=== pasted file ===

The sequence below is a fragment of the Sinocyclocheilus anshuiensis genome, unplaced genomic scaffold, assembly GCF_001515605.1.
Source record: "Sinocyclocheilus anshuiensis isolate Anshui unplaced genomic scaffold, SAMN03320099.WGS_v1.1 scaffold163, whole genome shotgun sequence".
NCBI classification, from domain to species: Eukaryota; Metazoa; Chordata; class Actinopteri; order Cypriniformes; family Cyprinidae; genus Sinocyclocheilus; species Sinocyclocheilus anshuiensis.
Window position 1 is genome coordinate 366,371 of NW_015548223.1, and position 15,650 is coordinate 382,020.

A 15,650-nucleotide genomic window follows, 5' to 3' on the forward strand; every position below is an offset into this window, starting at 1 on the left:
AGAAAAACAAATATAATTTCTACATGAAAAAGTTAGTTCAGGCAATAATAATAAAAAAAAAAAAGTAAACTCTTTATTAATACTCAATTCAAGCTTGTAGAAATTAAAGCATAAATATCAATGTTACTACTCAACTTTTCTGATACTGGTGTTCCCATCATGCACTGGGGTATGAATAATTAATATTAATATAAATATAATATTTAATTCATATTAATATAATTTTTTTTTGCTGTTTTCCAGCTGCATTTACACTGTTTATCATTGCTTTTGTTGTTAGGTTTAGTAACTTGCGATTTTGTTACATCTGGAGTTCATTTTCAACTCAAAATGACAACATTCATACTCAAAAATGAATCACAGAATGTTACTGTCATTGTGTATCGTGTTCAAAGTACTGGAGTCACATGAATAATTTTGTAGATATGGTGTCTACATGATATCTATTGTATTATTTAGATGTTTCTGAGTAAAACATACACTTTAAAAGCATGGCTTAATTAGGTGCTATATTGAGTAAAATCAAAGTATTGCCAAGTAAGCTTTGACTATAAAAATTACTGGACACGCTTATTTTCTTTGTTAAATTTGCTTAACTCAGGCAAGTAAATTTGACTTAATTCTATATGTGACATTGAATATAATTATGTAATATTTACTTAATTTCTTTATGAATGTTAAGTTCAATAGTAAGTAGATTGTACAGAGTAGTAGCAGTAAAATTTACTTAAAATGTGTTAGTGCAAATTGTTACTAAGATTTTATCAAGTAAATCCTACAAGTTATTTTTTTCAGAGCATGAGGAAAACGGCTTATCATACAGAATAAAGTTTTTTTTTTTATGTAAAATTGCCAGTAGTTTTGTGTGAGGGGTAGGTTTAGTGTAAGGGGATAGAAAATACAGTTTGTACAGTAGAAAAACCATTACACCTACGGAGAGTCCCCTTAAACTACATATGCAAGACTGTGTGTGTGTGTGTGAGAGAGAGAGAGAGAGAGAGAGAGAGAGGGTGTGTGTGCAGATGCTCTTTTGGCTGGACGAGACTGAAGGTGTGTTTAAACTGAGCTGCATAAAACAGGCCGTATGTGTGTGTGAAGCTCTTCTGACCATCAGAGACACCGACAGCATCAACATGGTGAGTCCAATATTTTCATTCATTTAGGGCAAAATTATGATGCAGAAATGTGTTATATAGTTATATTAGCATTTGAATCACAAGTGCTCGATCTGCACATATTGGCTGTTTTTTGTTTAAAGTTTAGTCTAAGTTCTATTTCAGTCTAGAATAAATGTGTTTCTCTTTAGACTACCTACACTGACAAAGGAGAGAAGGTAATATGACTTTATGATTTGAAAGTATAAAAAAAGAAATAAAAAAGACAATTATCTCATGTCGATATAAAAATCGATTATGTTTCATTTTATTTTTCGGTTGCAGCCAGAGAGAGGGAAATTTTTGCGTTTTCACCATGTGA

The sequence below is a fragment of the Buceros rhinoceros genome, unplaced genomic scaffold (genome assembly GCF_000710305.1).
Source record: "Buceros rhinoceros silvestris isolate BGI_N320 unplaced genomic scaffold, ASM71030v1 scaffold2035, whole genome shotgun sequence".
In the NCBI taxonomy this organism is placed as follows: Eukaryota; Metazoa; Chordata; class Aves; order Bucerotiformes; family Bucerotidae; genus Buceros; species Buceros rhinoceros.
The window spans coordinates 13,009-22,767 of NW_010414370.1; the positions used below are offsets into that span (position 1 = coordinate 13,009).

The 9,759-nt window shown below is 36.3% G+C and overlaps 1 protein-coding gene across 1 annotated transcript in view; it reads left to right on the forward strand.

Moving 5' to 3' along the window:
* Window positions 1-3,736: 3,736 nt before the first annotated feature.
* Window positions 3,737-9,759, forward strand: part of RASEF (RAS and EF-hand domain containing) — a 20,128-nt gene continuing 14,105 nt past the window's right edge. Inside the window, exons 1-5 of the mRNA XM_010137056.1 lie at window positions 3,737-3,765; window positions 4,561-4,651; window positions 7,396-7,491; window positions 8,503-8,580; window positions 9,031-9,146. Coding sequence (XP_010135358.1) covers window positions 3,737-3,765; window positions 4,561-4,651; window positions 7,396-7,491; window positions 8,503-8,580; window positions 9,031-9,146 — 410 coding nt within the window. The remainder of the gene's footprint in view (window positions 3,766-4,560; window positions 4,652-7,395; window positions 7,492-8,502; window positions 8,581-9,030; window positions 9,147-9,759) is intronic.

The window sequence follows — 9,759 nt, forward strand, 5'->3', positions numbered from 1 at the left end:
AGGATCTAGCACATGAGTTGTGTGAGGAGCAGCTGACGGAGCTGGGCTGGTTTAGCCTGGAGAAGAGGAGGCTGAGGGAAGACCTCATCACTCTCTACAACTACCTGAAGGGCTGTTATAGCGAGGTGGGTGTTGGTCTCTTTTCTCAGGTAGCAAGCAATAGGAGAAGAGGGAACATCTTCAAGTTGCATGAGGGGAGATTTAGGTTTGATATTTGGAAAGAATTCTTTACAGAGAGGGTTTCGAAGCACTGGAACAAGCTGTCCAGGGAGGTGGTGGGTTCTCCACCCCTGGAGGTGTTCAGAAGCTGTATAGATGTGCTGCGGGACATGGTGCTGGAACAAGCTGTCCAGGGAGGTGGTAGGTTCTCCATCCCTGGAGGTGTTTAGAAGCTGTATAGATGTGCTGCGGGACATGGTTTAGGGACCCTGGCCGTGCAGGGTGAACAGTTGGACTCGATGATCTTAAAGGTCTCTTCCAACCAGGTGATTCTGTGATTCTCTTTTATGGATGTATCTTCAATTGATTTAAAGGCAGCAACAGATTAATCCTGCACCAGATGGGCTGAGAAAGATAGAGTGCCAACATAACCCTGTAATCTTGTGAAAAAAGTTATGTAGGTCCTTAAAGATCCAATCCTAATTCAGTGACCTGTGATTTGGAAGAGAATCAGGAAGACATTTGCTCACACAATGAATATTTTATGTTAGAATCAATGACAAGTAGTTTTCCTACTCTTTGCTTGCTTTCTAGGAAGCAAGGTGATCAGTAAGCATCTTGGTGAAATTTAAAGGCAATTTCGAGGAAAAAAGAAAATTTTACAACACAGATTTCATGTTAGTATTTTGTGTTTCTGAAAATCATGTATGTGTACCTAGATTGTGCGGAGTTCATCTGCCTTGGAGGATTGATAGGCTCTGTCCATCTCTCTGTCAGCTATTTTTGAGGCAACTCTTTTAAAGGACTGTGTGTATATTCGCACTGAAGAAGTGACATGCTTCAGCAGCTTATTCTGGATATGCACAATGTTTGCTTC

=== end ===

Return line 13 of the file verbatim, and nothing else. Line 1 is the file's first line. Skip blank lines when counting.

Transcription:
* Window positions 1-3,736: 3,736 nt before the first annotated feature.